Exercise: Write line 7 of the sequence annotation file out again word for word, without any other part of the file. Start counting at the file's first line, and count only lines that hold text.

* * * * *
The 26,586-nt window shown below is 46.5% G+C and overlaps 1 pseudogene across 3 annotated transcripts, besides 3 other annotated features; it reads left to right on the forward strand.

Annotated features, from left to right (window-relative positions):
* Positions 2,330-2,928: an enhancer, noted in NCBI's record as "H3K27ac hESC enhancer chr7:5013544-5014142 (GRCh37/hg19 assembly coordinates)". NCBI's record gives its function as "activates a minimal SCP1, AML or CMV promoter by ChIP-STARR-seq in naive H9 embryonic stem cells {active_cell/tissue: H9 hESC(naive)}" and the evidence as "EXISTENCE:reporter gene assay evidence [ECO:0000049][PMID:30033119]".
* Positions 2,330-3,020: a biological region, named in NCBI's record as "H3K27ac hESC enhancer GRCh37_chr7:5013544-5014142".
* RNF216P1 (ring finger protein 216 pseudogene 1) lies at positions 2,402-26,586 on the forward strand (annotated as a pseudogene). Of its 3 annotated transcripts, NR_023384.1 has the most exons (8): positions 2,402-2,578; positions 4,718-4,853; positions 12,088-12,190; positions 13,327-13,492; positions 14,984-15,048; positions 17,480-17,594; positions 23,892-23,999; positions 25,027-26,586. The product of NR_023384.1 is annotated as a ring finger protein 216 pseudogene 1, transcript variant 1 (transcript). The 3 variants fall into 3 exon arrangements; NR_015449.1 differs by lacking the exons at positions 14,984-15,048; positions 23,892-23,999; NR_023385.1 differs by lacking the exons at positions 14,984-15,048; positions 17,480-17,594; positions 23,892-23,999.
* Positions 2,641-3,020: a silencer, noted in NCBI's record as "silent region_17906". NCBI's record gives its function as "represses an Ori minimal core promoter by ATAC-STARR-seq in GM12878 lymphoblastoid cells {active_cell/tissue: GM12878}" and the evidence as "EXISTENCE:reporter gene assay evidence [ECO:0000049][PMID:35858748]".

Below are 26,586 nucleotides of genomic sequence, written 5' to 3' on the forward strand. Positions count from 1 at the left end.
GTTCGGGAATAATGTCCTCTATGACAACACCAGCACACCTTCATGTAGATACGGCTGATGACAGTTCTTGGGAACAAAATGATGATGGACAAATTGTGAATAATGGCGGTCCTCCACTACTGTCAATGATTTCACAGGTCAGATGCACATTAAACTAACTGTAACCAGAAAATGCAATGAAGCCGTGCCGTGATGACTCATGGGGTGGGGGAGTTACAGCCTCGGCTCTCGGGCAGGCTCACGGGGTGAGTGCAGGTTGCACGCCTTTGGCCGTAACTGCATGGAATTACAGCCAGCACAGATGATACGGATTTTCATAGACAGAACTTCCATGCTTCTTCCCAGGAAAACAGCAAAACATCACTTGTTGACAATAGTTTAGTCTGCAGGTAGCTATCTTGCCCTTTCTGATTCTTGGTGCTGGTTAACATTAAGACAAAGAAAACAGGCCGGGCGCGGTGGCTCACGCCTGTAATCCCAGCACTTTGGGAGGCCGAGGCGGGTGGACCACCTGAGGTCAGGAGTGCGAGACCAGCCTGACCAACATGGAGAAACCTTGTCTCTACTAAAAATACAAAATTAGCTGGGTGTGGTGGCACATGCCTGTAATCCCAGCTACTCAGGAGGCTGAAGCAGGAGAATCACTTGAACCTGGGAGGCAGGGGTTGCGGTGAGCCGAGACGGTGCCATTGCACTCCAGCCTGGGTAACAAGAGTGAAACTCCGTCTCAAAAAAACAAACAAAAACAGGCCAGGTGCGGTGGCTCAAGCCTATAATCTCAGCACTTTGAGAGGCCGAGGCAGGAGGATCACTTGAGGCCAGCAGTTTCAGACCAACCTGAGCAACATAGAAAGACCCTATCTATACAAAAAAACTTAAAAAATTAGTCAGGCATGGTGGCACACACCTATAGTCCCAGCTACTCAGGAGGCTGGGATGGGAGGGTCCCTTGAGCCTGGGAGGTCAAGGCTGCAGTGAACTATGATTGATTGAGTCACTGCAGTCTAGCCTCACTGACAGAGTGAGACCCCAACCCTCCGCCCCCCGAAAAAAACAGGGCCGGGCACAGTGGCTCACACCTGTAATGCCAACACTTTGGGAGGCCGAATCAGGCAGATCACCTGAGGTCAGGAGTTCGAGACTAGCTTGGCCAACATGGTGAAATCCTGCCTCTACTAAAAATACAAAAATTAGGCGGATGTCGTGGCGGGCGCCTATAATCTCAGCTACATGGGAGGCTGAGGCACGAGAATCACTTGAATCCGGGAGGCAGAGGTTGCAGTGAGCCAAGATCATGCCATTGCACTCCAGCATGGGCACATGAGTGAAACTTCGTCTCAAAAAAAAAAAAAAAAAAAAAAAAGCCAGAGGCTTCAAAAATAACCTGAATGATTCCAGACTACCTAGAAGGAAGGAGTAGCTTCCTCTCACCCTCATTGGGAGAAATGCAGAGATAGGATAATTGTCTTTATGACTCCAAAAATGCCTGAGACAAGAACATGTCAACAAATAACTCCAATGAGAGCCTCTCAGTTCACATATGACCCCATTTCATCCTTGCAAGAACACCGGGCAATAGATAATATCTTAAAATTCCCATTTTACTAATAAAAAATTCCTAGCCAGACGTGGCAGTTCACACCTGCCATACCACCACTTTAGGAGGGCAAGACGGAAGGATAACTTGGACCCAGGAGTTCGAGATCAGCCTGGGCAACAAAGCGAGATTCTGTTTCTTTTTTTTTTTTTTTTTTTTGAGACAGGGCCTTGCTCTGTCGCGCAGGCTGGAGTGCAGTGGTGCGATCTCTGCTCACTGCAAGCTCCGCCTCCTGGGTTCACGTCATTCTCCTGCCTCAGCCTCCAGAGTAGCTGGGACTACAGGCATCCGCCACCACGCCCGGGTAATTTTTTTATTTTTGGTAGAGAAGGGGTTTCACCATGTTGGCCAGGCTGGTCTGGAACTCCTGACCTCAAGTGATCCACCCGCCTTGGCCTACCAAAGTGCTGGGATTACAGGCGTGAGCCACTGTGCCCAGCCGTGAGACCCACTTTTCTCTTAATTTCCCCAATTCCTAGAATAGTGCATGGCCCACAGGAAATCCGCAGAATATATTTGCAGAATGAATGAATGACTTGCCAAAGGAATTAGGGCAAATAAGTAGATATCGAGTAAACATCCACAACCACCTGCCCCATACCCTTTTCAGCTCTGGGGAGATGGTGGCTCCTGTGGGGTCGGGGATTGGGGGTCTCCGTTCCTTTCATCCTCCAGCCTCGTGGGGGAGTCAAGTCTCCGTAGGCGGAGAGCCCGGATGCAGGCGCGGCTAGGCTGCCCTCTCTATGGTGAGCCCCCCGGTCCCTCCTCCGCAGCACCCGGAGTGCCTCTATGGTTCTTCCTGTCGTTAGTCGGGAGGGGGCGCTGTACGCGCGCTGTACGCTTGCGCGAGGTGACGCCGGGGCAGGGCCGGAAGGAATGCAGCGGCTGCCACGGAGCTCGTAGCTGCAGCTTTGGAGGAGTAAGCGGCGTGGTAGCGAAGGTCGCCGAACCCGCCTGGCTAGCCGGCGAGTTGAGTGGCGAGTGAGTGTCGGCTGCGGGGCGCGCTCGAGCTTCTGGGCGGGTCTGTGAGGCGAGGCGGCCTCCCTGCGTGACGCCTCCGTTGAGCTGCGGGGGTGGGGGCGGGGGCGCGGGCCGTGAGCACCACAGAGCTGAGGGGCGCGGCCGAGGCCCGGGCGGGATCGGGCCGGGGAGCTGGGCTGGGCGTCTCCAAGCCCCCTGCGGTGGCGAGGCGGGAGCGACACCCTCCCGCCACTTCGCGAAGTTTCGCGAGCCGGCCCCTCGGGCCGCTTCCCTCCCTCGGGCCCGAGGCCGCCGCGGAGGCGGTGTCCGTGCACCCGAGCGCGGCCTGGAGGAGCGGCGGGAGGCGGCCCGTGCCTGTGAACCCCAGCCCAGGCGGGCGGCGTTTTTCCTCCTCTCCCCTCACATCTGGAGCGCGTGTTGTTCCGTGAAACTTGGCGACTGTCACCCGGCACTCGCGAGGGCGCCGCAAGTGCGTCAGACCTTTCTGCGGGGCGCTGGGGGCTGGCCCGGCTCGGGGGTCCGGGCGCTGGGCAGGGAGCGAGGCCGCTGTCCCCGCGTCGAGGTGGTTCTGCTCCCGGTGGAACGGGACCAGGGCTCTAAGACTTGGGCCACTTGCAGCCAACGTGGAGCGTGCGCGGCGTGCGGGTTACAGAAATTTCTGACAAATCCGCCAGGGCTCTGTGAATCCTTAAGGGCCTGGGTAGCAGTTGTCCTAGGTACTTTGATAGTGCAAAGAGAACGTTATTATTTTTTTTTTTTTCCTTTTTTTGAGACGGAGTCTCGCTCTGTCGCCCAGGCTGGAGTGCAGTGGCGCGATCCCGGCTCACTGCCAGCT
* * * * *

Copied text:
Below are 26,586 nucleotides of genomic sequence, written 5' to 3' on the forward strand. Positions count from 1 at the left end.